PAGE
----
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What’s inflation and how does it affect your purchasing power?

Andrew Goldman

Andrew Goldman has been writing for over 20 years and investing for the past 10 years. He currently writes about personal finance and investing for Wealthsimple. Andrew's past work has been published in The New York Times Magazine, Bloomberg Businessweek, New York Magazine and Wired. Television appearances include NBC's Today show as well as Fox News. Andrew holds a Bachelor of Arts (English) from the University of Texas. He and his wife Robin live in Westport, Connecticut with their two boys and a Bedlington terrier. In his spare time, he hosts “The Originals" podcast.

Inflation isn’t a particularly complicated concept. All the stuff you spend money on — be it milk, rent, hairspray or movie tickets — can be bundled up together to come up with what’s called “cost of living.” As the cost of living rises — a number reflected in what’s called the consumer price index, or CPI — that dollar that used to buy two candy bars now barely buys one. That’s inflation.

So how does inflation affect you? It affects you greatly if your salary doesn’t at least rise with the rate of inflation, meaning that even if you make the same salary, you won’t be able to afford to buy as much. (Since the government started tracking it in 1915, the average inflation rate in Canada has been 3.15 percent.) It will adversely affect those who keep a great deal of cash on hand since over time, what might have once looked like a sizeable amount of money will look considerably smaller, since the money simply won’t buy nearly what it once would.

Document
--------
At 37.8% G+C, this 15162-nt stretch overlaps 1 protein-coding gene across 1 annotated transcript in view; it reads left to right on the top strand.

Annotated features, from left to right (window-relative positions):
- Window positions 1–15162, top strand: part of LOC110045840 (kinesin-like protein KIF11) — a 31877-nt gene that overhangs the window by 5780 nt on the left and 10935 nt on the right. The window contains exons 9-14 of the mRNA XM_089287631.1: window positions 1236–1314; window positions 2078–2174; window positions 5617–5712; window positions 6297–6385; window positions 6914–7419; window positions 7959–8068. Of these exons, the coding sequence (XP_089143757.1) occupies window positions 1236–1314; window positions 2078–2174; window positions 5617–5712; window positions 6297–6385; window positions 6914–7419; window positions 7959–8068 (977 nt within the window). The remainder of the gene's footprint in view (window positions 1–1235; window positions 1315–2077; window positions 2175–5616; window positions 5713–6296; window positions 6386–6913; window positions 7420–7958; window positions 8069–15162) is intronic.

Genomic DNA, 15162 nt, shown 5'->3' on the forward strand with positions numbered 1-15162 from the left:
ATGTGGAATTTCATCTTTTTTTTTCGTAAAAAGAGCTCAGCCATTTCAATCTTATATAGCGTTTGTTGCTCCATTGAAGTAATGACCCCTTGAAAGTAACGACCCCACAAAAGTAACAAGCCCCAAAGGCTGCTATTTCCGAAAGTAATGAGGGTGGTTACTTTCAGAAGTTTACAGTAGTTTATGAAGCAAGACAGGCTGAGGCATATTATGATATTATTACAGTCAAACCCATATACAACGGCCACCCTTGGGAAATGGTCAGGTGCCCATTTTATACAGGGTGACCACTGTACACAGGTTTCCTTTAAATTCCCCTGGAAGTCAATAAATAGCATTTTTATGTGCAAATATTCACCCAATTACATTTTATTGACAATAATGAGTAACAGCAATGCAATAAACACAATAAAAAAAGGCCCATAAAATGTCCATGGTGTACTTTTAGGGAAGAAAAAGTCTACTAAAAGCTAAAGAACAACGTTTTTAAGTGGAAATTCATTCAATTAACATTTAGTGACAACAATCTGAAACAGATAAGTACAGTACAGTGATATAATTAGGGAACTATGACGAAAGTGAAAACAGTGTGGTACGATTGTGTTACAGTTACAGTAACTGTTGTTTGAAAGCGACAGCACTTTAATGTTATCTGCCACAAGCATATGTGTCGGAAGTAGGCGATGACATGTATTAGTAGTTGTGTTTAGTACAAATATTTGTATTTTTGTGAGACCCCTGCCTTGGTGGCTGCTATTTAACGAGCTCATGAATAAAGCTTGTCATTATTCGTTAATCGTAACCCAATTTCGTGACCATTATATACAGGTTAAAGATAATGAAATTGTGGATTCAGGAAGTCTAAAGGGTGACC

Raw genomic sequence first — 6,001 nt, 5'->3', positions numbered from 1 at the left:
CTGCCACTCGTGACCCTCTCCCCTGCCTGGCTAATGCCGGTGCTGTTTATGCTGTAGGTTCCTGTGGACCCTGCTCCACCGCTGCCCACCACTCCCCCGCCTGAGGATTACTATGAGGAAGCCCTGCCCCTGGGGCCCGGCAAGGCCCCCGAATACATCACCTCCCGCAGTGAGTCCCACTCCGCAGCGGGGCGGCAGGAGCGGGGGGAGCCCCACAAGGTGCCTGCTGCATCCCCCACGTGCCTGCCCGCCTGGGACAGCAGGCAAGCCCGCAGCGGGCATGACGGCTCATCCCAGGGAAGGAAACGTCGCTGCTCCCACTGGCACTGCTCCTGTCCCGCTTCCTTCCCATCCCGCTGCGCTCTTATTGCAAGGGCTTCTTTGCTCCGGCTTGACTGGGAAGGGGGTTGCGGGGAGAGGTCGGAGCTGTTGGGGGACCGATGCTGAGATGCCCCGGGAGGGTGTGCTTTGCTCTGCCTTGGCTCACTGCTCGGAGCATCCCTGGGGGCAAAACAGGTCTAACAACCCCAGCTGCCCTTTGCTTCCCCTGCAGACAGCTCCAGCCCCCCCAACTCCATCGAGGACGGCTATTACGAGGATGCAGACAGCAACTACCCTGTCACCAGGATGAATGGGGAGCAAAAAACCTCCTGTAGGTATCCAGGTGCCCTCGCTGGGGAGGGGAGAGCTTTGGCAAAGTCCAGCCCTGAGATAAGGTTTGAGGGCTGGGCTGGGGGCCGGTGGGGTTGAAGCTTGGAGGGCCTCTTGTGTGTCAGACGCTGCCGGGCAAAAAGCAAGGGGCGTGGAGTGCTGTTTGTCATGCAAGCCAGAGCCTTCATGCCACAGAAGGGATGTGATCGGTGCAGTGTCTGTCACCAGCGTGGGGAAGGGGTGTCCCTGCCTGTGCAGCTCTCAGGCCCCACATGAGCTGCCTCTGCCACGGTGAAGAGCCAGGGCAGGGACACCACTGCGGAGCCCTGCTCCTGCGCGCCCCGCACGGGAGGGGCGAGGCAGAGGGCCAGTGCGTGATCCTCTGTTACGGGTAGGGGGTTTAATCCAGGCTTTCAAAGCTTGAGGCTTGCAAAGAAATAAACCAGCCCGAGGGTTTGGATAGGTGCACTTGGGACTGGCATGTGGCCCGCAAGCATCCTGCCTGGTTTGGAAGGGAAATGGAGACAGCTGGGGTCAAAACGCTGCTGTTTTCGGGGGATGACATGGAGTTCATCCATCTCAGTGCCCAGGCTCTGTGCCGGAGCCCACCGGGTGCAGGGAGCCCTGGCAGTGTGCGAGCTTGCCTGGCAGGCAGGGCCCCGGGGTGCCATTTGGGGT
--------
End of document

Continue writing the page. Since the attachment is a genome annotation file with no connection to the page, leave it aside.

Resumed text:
If you have your money sitting in a savings account it won’t do much better. Inflation rates are normally higher than the interest rate on a savings account. This means if you’re only getting a 1% return on your savings and the inflation rate is 2% — you’re effectively loosing money. That’s one of the many reasons people choose to start investing rather than save it or keep it under the mattress.

Historically the stock market (S&P 500) has grown by an average of 7% per year. Although the market has risen and fallen, it trended upwards over time. This means it has outpaced inflation. That trend may not continue — with investing there are no guarantees and past performance does not mean you’ll get the same results in the future. That said, if you already have a rainy day fund set aside in a savings account or other form of high interest savings, consider investing in a diversified portfolio as an option for your additional income.

The only beneficiaries of inflation are those with negative assets — that is, those in debt. Someone who owes a huge amount of money should celebrate higher than normal inflation since it means that even if the number of dollars she owes hasn’t changed, the value of what she actually owes is objectively lower thanks to the power of inflation.

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Last Updated December 8, 2017

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